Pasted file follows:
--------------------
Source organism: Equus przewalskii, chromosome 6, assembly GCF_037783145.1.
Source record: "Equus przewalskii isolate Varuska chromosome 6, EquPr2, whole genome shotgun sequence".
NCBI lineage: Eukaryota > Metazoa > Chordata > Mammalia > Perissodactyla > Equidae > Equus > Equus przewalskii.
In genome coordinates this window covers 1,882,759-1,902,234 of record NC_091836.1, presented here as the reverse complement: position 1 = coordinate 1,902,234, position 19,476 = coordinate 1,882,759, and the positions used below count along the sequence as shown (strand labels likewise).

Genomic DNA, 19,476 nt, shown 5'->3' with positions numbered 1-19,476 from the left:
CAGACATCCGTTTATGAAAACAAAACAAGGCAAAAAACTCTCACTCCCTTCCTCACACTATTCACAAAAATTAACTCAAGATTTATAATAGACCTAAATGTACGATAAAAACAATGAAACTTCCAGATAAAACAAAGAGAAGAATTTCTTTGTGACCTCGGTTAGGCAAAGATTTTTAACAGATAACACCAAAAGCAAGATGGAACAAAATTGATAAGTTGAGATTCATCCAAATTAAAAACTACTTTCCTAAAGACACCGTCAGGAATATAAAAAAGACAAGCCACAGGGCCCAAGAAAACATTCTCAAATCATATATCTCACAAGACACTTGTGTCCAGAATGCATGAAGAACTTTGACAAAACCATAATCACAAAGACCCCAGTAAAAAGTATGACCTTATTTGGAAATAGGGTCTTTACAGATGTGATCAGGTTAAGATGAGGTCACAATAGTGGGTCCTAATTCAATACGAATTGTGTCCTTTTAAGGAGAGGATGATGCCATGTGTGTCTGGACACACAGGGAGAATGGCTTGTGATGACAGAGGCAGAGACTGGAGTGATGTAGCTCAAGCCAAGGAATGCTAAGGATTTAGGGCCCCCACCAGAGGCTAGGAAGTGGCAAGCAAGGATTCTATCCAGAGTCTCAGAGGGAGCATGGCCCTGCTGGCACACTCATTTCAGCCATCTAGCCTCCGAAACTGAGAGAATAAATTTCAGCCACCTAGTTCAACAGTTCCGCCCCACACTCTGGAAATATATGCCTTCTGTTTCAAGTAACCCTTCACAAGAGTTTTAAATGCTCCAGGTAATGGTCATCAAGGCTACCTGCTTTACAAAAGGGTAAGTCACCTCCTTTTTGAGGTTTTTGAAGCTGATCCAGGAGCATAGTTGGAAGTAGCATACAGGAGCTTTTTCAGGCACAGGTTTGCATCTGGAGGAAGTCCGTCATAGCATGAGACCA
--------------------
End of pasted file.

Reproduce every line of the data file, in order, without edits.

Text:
Source organism: Equus przewalskii, chromosome 6, assembly GCF_037783145.1.
Source record: "Equus przewalskii isolate Varuska chromosome 6, EquPr2, whole genome shotgun sequence".
NCBI lineage: Eukaryota > Metazoa > Chordata > Mammalia > Perissodactyla > Equidae > Equus > Equus przewalskii.
In genome coordinates this window covers 1,882,759-1,902,234 of record NC_091836.1, presented here as the reverse complement: position 1 = coordinate 1,902,234, position 19,476 = coordinate 1,882,759, and the positions used below count along the sequence as shown (strand labels likewise).

Genomic DNA, 19,476 nt, shown 5'->3' with positions numbered 1-19,476 from the left:
CAGACATCCGTTTATGAAAACAAAACAAGGCAAAAAACTCTCACTCCCTTCCTCACACTATTCACAAAAATTAACTCAAGATTTATAATAGACCTAAATGTACGATAAAAACAATGAAACTTCCAGATAAAACAAAGAGAAGAATTTCTTTGTGACCTCGGTTAGGCAAAGATTTTTAACAGATAACACCAAAAGCAAGATGGAACAAAATTGATAAGTTGAGATTCATCCAAATTAAAAACTACTTTCCTAAAGACACCGTCAGGAATATAAAAAAGACAAGCCACAGGGCCCAAGAAAACATTCTCAAATCATATATCTCACAAGACACTTGTGTCCAGAATGCATGAAGAACTTTGACAAAACCATAATCACAAAGACCCCAGTAAAAAGTATGACCTTATTTGGAAATAGGGTCTTTACAGATGTGATCAGGTTAAGATGAGGTCACAATAGTGGGTCCTAATTCAATACGAATTGTGTCCTTTTAAGGAGAGGATGATGCCATGTGTGTCTGGACACACAGGGAGAATGGCTTGTGATGACAGAGGCAGAGACTGGAGTGATGTAGCTCAAGCCAAGGAATGCTAAGGATTTAGGGCCCCCACCAGAGGCTAGGAAGTGGCAAGCAAGGATTCTATCCAGAGTCTCAGAGGGAGCATGGCCCTGCTGGCACACTCATTTCAGCCATCTAGCCTCCGAAACTGAGAGAATAAATTTCAGCCACCTAGTTCAACAGTTCCGCCCCACACTCTGGAAATATATGCCTTCTGTTTCAAGTAACCCTTCACAAGAGTTTTAAATGCTCCAGGTAATGGTCATCAAGGCTACCTGCTTTACAAAAGGGTAAGTCACCTCCTTTTTGAGGTTTTTGAAGCTGATCCAGGAGCATAGTTGGAAGTAGCATACAGGAGCTTTTTCAGGCACAGGTTTGCATCTGGAGGAAGTCCGTCATAGCATGAGACCA